City

Remember When Halloween Costumes Used to Be, You Know, Scary?

Yeah, Gritty is great, I guess. But could we please get some goblins and ghouls back in the game?


scary halloween costumes

11-year-old West Mount Airy resident Coralie prepares for her Halloween festivities.

I was scrolling through my friends’ Facebook feeds over the weekend, as one tends to do in 2018, when I saw a photo of my friend’s 11-year-old daughter, Coralie, dressed as a seriously scary Raggedy Ann. “This is what Halloween should look like!” I proclaimed to my own two kids, who are around Coralie’s age.

Now, normally, I hold my kids out as examples of how childhood should be. I’m very guilty of parental bragging — I admit it. But these kids have nothing on Coralie.

What are my kids going out as for Halloween?

My 11-year-old daughter is going to be a freaking piece of cherry Jolly Rancher candy, while her BFF is another flavor of the sticky hard candy that always gets stuck in my teeth. And my 12-year-old son is going as Michael Scott. Yes, the boss from The Office, a show he just recently discovered with his best friend, who is going as Dwight Schrute.

I guess it’s cute and all that they’re pairing up with their friends for these goofy outfits (I’m really hoping that my son doesn’t try to pull off any Michael Scott jokes, which are, of course, only funny in the context of the show), but in all seriousness: Does anybody remember when Halloween used to be scary?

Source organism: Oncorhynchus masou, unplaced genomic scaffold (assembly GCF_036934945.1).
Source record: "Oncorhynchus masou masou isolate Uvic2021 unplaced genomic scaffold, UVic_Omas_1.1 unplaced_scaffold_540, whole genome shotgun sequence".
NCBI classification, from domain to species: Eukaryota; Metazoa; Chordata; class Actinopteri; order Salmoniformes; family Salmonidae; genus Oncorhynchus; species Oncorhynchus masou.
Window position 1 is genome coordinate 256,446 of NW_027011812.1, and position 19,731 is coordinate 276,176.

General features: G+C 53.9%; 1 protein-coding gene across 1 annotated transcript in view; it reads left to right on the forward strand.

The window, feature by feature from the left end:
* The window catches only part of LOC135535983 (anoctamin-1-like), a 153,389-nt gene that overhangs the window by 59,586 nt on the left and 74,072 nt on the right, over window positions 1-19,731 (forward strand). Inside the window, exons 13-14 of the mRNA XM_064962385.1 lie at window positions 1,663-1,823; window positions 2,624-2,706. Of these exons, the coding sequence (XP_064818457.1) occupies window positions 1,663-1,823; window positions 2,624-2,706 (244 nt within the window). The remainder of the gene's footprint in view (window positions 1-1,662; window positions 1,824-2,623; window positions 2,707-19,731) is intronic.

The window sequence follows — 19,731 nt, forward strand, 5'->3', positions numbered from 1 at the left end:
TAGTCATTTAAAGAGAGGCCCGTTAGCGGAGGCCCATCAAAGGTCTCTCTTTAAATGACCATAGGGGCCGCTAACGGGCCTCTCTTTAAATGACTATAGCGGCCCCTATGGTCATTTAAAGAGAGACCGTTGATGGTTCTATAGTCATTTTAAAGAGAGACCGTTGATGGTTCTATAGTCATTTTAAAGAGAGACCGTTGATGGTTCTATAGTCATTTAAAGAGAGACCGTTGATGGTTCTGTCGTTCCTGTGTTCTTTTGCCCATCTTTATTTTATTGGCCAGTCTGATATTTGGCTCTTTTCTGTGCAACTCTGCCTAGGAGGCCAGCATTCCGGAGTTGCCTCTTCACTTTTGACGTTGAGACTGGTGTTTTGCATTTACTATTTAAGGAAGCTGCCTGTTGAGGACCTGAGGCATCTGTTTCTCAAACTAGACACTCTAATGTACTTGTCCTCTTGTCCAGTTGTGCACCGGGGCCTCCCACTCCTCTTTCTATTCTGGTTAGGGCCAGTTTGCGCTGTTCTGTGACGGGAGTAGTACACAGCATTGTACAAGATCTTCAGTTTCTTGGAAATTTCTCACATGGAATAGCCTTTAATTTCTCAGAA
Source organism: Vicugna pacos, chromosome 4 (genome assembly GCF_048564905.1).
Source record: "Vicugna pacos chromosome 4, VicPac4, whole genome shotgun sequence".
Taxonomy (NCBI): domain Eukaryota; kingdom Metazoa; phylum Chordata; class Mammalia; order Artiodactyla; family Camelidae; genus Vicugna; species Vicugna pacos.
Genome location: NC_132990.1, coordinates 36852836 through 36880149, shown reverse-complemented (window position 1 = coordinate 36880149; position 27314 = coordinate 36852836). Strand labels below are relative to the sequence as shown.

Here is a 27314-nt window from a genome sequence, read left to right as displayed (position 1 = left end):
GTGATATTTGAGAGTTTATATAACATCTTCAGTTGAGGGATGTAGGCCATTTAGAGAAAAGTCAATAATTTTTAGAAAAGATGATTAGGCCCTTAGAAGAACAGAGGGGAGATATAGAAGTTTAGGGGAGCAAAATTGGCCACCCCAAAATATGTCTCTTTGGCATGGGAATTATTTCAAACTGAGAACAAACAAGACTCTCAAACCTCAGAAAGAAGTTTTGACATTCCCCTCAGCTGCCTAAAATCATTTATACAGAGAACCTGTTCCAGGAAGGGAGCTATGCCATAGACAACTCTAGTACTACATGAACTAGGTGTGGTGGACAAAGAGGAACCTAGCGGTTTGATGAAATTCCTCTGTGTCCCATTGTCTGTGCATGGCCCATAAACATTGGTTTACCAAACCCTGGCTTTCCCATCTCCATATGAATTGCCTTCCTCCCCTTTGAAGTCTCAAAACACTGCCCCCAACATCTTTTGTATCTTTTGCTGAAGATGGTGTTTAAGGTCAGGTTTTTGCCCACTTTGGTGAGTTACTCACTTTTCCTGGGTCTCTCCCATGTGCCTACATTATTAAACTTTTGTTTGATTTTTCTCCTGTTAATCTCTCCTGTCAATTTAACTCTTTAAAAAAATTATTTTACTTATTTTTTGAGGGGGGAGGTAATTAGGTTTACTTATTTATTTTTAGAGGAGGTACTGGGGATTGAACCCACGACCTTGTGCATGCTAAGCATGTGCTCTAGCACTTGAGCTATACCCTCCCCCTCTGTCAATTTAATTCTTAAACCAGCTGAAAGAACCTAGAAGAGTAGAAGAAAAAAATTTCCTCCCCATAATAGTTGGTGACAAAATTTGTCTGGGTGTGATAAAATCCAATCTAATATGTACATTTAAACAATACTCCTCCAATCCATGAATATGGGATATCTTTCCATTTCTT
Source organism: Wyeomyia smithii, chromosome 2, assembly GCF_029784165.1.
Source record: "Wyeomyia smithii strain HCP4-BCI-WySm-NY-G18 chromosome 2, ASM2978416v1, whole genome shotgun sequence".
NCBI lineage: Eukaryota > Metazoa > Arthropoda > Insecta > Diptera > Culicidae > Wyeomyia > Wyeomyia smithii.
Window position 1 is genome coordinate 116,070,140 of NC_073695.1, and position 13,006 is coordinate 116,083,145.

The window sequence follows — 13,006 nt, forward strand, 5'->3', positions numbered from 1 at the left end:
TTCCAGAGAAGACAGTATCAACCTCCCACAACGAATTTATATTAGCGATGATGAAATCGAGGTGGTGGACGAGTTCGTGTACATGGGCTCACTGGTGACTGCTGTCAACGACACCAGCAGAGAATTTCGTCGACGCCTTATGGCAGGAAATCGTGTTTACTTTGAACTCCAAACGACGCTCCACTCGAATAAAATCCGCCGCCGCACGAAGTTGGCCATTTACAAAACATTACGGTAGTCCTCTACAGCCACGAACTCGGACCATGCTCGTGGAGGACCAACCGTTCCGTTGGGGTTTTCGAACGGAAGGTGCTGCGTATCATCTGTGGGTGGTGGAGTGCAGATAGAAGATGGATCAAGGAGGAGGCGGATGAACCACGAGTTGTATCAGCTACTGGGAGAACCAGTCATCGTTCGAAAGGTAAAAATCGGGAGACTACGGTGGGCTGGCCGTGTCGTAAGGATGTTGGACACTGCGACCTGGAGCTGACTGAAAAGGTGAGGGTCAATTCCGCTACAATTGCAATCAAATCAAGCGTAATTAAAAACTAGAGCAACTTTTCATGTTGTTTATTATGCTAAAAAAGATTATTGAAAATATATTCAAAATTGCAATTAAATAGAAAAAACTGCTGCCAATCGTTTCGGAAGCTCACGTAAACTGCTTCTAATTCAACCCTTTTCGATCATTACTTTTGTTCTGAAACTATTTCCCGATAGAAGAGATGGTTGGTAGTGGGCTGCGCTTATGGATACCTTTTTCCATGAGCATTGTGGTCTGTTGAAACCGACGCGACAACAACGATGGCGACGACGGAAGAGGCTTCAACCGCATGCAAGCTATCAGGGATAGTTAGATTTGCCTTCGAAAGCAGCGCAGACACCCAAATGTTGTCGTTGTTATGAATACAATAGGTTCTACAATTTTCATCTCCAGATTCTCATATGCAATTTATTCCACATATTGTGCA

This is, after all, a holiday associated with the belief that ghosts of the dead are coming back to earth on this day, October 31st. The creepy Celts used to wear animal heads and skins and start huge bonfires. During colonial times, it was common for communities to sit around and tell scary ghost stories. When was the last time you sat around a campfire and told ghost stories?!

At some point in the United States, church leaders decided that all of this ghostly, witchy, devilish Halloweening was bad for the soul. Parents were told to remove anything spooky from their kids’ Halloween costumes. Blood and gore became verboten. In my own house growing up, we were prohibited from dressing up or participating in Halloween in any way, really, for religious reasons. (Blame my mom.)

And now here we are, in 2018, and we’re left with Jolly Ranchers, Office characters, whatever stupid “costume” you found at Five Below earlier today, and, no doubt, lots of Gritty.

All I can say is that if you’re coming to my house and want the most-coveted stuff — you know, the Twix bars, the Skittles, the M&M packs — you better have some blood dripping down your chin or you’re getting the bucket of vegan cookies.

Got some good and scary Halloween costume photos that might impress us? Tag us on Instagram @phillymag and use the hashtag #ShowUsYourScary